Technology Changes But People Stay the Same

Technology Changes But People Stay the Same

As I mentioned in the first issue of this year, we are celebrating our 20th anniversary in 2016. Interestingly enough, the idea for a dedicated magazine for the hydrographic community first arose during the annual Hydro conference in Rotterdam and was undoubtedly discussed at Oceanology International (OI) in 1996 too – which at that time was held in Brighton. Twenty years on and Hydro International is still going strong, as are the Hydro events – such as the 2015 edition in Cape Town – and ‘good old’ OI – although no longer in Brighton (much to the disappointment of the slightly older generation who still reminisce about it occasionally) but rather in one of the most efficient exhibition venues around: London’s ExCeL.

This year, from 15 to 17 March, the event will once again showcase products from more than 350 exhibitors in the areas of marine science and ocean technology, in subfields including fisheries, marine renewables, offshore oil & gas and many, many more. There will be 11 vessels docked at the quayside ready to take visitors on a demo tour and the conference features nine separate streams. Readers of Hydro International will of course be interested in hydrography which is widely represented in London this year – on the show floor, during the conference and on the water. If you are not able to attend or if you would like to prepare for your visit, please see our OI Preview, put together by our managing editor Joost Boers. This overview of companies that are presenting their new and current products is an ideal guide to the event.

Needless to say, this issue of Hydro International contains much more too. We have an interview with Rodney Norman of The Netherlands’ Royal IHC on the Horizon 2020 ‘Blue Nodules’ project in which he addresses the challenge of creating a viable and sustainable chain to retrieve nodules from the ocean floor. Hydrographic surveyors are key in this process, says Norman This issue also features an article on ‘Raw data as information source’ by Bas van de Sande, Eelco Bijl and Jelle Tamminga. Dwight Coleman updates you on the possibilities of running a research cruise from shore in his article on ‘Telepresence technology’ and, last but not least, Mikael Bliksted Larsen and Martin Juhl Jørgensen report on the fast approach of ultra-high-resolution subsea mobile mapping in their article on ‘Acoustically aided INS (AAINS) and laser/Lidar’. These are all worthwhile reads that provide you with a glimpse of the (not-too-distant) future.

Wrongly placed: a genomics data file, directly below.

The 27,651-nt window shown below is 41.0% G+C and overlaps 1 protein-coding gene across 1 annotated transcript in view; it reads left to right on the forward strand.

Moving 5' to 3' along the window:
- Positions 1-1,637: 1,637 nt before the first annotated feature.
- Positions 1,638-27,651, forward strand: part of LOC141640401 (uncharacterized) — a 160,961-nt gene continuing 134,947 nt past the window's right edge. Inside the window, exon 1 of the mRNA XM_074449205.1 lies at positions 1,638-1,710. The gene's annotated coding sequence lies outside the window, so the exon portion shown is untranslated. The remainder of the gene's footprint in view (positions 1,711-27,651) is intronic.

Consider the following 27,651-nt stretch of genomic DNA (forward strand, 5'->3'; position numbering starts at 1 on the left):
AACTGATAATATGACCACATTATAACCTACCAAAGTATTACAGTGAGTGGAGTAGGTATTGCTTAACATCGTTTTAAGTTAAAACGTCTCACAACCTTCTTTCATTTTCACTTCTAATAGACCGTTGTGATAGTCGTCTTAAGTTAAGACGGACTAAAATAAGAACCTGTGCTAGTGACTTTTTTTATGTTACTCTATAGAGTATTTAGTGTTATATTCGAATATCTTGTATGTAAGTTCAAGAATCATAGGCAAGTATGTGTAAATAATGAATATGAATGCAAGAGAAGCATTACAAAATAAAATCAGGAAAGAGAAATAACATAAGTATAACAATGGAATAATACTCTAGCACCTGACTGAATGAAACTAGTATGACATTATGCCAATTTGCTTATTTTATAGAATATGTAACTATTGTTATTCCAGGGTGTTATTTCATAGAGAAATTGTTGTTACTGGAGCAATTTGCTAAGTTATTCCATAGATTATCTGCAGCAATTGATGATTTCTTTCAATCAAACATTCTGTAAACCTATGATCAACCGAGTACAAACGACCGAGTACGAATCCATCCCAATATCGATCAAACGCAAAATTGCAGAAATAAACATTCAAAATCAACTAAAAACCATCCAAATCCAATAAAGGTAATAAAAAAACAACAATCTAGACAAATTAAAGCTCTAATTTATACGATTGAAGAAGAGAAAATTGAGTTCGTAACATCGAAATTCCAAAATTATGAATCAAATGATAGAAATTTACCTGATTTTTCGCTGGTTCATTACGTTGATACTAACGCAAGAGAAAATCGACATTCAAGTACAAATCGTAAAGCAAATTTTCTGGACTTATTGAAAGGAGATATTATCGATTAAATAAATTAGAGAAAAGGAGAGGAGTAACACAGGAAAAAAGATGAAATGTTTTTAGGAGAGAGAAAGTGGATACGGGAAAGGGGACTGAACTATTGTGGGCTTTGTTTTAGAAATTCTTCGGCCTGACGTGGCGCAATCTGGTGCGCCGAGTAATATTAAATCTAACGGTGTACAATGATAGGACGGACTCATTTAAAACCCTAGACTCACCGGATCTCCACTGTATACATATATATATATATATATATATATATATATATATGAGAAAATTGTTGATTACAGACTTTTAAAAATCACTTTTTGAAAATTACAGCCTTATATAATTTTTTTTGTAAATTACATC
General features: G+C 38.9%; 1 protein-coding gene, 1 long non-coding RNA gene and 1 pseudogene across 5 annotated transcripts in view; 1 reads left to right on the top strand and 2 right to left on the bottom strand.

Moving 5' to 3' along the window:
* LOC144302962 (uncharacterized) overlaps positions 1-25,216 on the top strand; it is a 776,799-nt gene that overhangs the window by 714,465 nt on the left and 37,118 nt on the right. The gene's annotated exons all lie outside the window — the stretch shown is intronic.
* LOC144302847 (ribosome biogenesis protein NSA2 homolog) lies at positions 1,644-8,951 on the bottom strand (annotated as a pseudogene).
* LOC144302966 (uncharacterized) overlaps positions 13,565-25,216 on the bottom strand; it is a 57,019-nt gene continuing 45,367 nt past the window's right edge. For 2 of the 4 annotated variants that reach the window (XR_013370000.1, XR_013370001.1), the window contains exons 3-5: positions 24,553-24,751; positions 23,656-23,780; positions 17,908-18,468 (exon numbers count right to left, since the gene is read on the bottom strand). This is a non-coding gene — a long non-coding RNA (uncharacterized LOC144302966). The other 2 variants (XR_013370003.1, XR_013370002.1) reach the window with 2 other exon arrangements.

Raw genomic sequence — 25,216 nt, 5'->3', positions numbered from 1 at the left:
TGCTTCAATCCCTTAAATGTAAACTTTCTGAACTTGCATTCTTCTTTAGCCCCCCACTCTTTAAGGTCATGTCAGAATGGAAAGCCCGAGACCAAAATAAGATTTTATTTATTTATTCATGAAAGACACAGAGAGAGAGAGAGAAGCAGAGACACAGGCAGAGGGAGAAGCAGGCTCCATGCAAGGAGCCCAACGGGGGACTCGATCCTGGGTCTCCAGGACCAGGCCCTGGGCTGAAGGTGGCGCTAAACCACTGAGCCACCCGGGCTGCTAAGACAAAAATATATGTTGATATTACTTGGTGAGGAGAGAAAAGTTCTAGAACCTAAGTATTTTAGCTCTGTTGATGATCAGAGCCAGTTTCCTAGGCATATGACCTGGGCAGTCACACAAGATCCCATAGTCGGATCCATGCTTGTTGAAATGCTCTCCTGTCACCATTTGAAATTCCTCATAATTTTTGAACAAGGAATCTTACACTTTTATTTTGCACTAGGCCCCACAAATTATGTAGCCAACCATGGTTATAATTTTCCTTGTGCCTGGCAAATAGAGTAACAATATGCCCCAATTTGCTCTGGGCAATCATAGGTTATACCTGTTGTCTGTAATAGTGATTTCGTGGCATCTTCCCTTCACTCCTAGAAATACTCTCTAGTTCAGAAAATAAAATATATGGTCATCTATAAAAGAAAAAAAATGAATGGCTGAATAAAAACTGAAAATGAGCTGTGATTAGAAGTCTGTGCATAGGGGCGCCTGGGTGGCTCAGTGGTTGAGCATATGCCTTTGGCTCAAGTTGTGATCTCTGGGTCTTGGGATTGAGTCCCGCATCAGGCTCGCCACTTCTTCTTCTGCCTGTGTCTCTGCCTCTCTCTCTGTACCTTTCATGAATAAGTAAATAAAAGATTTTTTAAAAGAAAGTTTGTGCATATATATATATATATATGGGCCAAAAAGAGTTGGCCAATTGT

A lot has changed over the past 20 years – as you will no doubt agree when looking at these and other recent articles – but much has stayed the same too, such as meeting each other at yet another Oceanology International! We are there on Stand L10 this year so please stop by and see us! Hydro International is proudly producing this year’s OI Show Daily publications so our team will be out in force to put together a daily round-up of all the OI-related happenings.

Before signing off for this month, I would just like to welcome two new contributing editors to our team: Martien Coolegem, cartographer at the Royal Netherlands Navy (Hydrographic Office), and Auke van der Werf, offshore surveyor at Royal Shell. These new additions for Hydro International are both enthusiastic hydrographic professionals who will be working hard to bring you the very best, state-of-the-art and top-quality content. Good luck to them both!


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